¶ 8 The trial court rendered a written decision on the consolidated case on November 17, 2009. The court found that the statutory forfeiture provisions were facially unconstitutional, determining that they violated the due process clauses of the Illinois Constitution and the fifth and fourteenth amendments of the United States Constitution. The court applied the three-part test of Mathews v. Eldridge, 424 U.S. 319 (1976), and relied heavily upon United States v. James Daniel Good Real Property, 510 U.S. 43 (1993), and Krimstock v. Kelly, 306 F.3d 40 (2d Dist. 2002), to rule that due process required that the statute contain a provision for a prompt, probable cause hearing post-seizure to allow claimants to test the State's right to retain their vehicles while they await trial on the merits of the forfeiture action. The court also found that due process required that the State assume the burden of proof at the probable cause hearing to "demonstrate the non-criminally charged owner's 'guilt' to justify holding the vehicle in the first place." Finally, the court determined that the appropriate remedy here was to dismiss each of the forfeiture complaints with prejudice. It concluded that this judgment could not rest on any alternative grounds.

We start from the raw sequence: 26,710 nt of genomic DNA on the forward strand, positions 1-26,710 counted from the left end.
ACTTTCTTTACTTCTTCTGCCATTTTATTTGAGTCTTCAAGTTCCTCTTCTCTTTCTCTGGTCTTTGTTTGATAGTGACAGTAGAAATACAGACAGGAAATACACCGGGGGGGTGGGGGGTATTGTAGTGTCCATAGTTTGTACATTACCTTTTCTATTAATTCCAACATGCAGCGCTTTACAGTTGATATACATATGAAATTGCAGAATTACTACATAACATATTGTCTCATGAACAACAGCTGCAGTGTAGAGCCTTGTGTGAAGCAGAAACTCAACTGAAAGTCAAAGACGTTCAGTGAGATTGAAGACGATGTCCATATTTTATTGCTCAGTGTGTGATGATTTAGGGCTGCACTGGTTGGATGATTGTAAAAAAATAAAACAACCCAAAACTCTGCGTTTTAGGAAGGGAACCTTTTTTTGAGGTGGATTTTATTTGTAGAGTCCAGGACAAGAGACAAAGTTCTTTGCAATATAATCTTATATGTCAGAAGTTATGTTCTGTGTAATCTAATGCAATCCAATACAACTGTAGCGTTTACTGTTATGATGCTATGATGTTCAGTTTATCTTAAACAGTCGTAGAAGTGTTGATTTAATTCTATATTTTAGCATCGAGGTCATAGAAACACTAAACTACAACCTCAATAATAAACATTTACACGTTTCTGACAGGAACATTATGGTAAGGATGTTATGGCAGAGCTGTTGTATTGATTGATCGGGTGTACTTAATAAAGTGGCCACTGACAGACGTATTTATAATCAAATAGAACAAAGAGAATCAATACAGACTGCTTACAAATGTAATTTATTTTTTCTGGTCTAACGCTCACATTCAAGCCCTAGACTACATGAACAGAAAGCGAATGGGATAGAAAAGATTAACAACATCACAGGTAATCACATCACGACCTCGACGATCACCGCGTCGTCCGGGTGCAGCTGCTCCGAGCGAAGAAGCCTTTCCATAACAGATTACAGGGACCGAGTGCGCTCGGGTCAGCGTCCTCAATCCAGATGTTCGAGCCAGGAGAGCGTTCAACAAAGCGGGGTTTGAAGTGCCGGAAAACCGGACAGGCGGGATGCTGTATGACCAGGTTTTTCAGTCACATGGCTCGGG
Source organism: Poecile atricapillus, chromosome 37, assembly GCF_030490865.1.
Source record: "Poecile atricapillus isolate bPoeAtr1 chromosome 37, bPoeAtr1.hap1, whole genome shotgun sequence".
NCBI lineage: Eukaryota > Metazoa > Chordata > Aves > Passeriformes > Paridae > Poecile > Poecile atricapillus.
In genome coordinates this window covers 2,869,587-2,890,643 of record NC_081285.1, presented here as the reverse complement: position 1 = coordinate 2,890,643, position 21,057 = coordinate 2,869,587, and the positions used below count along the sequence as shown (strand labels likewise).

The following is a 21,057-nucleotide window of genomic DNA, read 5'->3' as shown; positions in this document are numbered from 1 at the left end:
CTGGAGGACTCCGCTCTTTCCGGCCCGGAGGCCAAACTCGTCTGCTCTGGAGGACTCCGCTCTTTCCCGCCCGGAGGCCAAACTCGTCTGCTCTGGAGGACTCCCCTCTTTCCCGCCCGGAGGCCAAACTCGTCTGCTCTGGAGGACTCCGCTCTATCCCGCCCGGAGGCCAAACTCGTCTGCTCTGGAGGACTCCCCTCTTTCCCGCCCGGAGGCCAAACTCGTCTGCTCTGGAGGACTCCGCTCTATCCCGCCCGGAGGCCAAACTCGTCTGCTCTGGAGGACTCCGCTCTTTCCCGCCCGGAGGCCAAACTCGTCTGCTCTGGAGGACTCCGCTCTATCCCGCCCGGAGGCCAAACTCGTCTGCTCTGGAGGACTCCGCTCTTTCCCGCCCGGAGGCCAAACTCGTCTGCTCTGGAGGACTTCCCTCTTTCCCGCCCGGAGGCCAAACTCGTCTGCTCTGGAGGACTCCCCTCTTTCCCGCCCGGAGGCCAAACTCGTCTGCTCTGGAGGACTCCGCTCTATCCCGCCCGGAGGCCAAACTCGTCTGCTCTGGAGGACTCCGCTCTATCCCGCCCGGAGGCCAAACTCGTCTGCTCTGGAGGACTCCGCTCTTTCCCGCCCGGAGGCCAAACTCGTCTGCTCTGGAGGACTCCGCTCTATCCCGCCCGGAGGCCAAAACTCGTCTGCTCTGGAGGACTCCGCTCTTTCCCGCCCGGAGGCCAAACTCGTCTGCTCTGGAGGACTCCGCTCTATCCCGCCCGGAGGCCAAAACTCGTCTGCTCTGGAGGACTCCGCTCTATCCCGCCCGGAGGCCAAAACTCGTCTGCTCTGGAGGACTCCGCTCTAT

¶ 9 On December 16, 2009, the State filed a motion to reconsider the trial court's decision, raising a number of arguments. In a written decision entered March 12, 2010, the trial court rejected each of the State's arguments and denied the motion to reconsider. In doing so, the court first addressed the State's contention that dismissal of its forfeiture complaints was not proper under section 2-619(a)(9) because the failure to provide a probable cause hearing was not an "affirmative matter avoiding the legal effect of or defeating the claim" within the meaning of that section. See 735 ILCS 5/2-619(a)(9) (West 2006). The court disagreed, finding that the State's right to forfeiture was based entirely upon the statute, and the lack of a probable cause hearing rendered the statute a nullity and incapable of being enforced. The court then rejected the State's second contention that there were other remedies short of dismissal. It stated that this was not a case where a part of the statute could be severed or ignored to save the remainder of the legislation. Rather, the defect in the statute was due to something the legislation lacked, namely, a probable cause hearing. In the court's view, the statute could not be saved by simply providing a probable cause hearing because to do so would be to rewrite the legislation and create a legislative scheme that may or may not be in accord with the wishes of the General Assembly. The court next addressed the contention that it erred in finding that the State would be required to show, at a probable cause hearing, that all of the owners of the seized vehicle were to some extent culpable for the crime that gave rise to the vehicle's seizure before the State could continue to hold the vehicle pending the outcome of the forfeiture proceeding. The court acknowledged the State's reliance on Bennis v. Michigan, 516 U.S. 442, 446 (1996), which observed that "a long and unbroken line of cases holds that an owner's interest in property may be forfeited by reason of the use to which the property is put even though the owner did not know that it was to be put to such use." But the court found Bennis "irrelevant" in light of differences between the present statute and the Michigan statute involved in Bennis.